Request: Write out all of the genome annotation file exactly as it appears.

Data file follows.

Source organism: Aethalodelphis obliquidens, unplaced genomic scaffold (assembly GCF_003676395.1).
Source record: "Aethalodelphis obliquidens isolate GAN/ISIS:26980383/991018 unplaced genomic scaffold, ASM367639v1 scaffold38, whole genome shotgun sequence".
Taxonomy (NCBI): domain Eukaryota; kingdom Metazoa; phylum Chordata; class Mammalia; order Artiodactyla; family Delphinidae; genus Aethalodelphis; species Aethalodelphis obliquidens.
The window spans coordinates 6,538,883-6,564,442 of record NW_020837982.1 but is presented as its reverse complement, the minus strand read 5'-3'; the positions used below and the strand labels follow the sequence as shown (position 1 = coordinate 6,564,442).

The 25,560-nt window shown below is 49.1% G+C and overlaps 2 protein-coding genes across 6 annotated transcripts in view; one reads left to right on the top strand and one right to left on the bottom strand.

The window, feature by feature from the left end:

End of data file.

Source organism: Aethalodelphis obliquidens, unplaced genomic scaffold (assembly GCF_003676395.1).
Source record: "Aethalodelphis obliquidens isolate GAN/ISIS:26980383/991018 unplaced genomic scaffold, ASM367639v1 scaffold38, whole genome shotgun sequence".
Taxonomy (NCBI): domain Eukaryota; kingdom Metazoa; phylum Chordata; class Mammalia; order Artiodactyla; family Delphinidae; genus Aethalodelphis; species Aethalodelphis obliquidens.
The window spans coordinates 6,538,883-6,564,442 of record NW_020837982.1 but is presented as its reverse complement, the minus strand read 5'-3'; the positions used below and the strand labels follow the sequence as shown (position 1 = coordinate 6,564,442).

The 25,560-nt window shown below is 49.1% G+C and overlaps 2 protein-coding genes across 6 annotated transcripts in view; one reads left to right on the top strand and one right to left on the bottom strand.

The window, feature by feature from the left end: